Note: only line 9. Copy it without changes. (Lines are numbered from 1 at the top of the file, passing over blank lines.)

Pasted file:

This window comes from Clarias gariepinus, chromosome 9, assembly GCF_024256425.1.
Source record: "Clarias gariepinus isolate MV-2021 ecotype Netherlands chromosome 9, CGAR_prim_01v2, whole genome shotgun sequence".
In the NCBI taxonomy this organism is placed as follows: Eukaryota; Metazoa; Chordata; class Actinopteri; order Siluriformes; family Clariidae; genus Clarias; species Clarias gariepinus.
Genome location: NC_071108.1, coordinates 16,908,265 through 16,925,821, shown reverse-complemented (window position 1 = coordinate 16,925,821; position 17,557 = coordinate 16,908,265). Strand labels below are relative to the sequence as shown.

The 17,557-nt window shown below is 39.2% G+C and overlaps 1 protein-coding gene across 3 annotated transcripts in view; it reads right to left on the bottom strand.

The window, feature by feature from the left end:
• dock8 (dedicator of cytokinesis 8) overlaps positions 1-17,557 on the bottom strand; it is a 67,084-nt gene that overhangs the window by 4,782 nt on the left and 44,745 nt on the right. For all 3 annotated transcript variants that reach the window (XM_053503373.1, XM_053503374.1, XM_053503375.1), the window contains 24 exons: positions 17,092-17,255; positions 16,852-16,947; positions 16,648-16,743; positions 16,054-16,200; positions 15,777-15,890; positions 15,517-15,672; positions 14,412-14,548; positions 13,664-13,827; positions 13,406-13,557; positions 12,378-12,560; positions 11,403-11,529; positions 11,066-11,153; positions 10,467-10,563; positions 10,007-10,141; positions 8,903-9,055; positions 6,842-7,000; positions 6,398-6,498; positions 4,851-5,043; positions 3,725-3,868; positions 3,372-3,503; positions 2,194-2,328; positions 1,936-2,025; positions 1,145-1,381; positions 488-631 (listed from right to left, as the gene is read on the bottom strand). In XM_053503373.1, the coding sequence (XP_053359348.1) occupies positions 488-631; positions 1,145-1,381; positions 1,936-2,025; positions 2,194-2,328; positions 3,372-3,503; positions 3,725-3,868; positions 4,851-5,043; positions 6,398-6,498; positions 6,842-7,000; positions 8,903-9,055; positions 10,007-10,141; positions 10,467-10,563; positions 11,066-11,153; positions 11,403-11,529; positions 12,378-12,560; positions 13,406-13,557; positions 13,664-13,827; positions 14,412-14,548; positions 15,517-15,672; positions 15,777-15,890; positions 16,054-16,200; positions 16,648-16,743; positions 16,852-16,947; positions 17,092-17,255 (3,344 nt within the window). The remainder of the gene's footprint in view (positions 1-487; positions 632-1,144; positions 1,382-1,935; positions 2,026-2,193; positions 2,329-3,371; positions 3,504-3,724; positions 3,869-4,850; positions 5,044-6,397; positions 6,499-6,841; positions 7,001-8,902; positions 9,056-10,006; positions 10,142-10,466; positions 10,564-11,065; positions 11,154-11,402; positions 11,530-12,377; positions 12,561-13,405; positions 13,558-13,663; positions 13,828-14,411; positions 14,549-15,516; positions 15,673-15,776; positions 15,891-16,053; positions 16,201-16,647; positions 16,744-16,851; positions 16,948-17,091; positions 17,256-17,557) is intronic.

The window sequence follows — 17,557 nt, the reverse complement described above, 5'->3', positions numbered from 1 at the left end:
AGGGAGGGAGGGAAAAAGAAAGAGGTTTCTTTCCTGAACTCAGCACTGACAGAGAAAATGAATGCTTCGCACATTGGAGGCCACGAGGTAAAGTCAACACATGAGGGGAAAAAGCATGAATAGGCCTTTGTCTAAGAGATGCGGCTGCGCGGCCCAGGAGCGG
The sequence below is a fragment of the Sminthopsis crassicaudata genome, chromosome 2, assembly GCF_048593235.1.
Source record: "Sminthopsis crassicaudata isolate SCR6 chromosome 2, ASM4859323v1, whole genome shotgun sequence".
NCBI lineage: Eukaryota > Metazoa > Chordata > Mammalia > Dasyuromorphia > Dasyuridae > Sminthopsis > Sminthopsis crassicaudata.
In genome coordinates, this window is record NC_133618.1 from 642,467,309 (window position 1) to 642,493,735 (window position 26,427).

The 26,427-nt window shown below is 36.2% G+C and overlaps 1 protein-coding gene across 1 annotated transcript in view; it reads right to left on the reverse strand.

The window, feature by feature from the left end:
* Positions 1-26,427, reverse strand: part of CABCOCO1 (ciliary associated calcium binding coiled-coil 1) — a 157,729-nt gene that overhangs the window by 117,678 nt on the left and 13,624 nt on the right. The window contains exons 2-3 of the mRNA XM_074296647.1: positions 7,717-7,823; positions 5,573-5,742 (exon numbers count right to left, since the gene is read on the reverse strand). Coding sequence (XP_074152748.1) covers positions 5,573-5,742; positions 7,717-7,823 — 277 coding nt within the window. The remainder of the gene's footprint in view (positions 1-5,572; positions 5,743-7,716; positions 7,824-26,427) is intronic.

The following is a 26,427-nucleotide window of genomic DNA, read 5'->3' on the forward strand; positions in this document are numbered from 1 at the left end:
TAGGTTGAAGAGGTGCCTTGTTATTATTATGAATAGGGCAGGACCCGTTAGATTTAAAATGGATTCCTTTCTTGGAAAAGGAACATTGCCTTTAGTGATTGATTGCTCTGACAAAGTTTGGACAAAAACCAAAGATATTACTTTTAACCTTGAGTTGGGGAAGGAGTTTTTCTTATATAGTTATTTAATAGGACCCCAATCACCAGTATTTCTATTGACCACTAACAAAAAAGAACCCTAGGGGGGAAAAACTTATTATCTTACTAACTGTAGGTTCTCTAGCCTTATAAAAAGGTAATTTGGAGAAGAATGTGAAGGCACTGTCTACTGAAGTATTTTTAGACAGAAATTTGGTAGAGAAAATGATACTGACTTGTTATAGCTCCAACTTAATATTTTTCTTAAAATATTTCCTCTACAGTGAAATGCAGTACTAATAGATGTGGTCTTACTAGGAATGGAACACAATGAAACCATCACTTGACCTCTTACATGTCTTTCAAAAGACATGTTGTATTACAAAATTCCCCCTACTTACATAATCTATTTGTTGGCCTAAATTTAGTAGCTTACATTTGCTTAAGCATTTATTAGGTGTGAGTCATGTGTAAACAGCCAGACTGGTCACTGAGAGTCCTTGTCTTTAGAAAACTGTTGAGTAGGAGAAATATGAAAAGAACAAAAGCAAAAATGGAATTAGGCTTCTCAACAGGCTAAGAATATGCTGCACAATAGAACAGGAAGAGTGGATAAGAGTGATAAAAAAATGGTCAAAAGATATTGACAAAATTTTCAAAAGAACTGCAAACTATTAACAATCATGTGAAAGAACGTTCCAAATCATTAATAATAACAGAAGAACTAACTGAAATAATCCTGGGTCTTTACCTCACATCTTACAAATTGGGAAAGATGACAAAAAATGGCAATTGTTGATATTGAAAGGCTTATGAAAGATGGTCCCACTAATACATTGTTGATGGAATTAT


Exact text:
AGGGAGGGAGGGAAAAAGAAAGAGGTTTCTTTCCTGAACTCAGCACTGACAGAGAAAATGAATGCTTCGCACATTGGAGGCCACGAGGTAAAGTCAACACATGAGGGGAAAAAGCATGAATAGGCCTTTGTCTAAGAGATGCGGCTGCGCGGCCCAGGAGCGG